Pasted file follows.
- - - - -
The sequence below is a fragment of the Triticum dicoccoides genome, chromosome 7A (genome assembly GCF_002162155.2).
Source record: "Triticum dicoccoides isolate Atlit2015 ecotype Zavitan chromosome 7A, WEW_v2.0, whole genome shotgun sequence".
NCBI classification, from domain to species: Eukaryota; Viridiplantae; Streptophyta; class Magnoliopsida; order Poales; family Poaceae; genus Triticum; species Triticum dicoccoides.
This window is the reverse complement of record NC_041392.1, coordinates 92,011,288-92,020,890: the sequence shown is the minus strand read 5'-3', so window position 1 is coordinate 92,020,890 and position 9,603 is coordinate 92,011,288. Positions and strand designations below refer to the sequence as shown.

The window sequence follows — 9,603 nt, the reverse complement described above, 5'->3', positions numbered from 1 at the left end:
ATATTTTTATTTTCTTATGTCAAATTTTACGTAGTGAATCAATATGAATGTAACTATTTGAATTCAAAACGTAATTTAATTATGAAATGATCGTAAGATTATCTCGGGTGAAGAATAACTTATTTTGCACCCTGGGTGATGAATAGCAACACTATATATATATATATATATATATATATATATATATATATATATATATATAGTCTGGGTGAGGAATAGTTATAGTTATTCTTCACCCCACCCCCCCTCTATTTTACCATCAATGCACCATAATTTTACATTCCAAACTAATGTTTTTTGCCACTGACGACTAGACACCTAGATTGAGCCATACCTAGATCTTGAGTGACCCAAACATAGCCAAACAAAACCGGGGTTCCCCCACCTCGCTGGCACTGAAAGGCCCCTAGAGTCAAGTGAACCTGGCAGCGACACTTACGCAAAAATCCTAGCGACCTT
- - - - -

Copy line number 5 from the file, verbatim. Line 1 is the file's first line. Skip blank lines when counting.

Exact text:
The window sequence follows — 9,603 nt, the reverse complement described above, 5'->3', positions numbered from 1 at the left end: